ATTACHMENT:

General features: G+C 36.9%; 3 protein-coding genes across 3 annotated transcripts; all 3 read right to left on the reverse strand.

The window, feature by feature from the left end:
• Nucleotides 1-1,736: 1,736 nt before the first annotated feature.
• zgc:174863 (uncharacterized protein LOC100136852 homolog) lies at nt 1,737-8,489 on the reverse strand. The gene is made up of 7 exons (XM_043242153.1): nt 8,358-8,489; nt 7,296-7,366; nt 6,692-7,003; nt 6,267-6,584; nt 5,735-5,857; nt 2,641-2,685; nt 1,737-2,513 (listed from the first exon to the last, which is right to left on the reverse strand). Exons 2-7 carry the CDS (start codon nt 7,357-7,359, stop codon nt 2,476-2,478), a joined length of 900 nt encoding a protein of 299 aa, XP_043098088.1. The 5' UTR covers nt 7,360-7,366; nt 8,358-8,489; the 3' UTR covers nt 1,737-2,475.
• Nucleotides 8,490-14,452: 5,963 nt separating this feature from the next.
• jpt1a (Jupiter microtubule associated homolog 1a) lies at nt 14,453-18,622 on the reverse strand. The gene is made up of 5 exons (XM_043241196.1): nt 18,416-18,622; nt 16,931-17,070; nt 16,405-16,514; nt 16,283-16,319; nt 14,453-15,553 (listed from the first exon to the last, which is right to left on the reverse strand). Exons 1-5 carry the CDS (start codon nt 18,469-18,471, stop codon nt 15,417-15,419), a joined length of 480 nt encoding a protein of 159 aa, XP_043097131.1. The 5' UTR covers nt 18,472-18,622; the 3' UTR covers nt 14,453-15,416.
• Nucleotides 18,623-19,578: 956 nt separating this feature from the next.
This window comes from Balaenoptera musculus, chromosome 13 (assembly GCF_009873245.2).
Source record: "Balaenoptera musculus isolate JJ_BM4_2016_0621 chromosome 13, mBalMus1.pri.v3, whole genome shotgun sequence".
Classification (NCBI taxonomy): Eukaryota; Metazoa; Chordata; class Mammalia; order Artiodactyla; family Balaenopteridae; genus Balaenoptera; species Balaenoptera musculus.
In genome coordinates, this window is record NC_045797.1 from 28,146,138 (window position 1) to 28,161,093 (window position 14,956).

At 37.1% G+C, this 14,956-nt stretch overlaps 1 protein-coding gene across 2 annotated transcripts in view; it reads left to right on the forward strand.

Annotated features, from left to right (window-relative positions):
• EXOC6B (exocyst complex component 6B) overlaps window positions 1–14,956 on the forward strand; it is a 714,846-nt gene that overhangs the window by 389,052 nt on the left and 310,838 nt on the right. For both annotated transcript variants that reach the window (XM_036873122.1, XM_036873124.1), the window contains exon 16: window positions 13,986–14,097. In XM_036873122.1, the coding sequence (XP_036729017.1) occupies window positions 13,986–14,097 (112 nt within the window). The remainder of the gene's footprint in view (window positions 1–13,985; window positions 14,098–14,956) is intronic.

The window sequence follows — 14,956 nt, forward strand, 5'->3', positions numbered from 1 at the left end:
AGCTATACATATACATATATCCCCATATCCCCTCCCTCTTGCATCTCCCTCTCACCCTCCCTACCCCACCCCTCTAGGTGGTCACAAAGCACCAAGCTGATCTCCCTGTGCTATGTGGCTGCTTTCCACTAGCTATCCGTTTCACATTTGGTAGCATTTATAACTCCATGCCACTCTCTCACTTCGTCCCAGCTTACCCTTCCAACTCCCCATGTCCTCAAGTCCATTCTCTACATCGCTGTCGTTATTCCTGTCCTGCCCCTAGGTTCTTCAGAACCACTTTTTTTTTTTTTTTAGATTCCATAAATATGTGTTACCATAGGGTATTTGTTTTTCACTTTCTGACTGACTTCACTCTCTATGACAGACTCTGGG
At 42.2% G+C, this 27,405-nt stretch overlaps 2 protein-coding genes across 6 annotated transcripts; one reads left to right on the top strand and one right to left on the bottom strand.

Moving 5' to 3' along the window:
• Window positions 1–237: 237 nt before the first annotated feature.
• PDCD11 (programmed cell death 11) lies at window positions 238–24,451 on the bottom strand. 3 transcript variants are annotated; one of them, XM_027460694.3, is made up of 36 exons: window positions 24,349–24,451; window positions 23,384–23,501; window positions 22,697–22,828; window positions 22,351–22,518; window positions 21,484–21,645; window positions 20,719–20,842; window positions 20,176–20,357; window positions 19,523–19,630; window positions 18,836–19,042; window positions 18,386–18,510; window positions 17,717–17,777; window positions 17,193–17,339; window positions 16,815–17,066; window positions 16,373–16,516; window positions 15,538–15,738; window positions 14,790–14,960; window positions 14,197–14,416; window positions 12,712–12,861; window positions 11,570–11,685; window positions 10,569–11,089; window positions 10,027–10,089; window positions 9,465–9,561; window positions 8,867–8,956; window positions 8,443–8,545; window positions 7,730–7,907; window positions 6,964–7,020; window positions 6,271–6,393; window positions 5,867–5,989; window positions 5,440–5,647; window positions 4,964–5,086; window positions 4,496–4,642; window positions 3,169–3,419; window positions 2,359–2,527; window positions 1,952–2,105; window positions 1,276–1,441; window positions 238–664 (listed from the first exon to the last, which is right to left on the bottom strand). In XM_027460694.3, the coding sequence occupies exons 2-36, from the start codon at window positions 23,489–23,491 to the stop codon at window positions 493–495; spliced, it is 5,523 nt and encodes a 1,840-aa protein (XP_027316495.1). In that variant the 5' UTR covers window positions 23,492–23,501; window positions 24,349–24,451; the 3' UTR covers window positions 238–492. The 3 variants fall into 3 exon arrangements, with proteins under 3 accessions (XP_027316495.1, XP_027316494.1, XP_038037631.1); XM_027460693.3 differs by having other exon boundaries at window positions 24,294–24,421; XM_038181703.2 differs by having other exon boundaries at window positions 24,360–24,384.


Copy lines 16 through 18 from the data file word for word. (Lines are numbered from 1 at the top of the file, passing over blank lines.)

AGCTATACATATACATATATCCCCATATCCCCTCCCTCTTGCATCTCCCTCTCACCCTCCCTACCCCACCCCTCTAGGTGGTCACAAAGCACCAAGCTGATCTCCCTGTGCTATGTGGCTGCTTTCCACTAGCTATCCGTTTCACATTTGGTAGCATTTATAACTCCATGCCACTCTCTCACTTCGTCCCAGCTTACCCTTCCAACTCCCCATGTCCTCAAGTCCATTCTCTACATCGCTGTCGTTATTCCTGTCCTGCCCCTAGGTTCTTCAGAACCACTTTTTTTTTTTTTTTAGATTCCATAAATATGTGTTACCATAGGGTATTTGTTTTTCACTTTCTGACTGACTTCACTCTCTATGACAGACTCTGGG
At 42.2% G+C, this 27,405-nt stretch overlaps 2 protein-coding genes across 6 annotated transcripts; one reads left to right on the top strand and one right to left on the bottom strand.

Moving 5' to 3' along the window: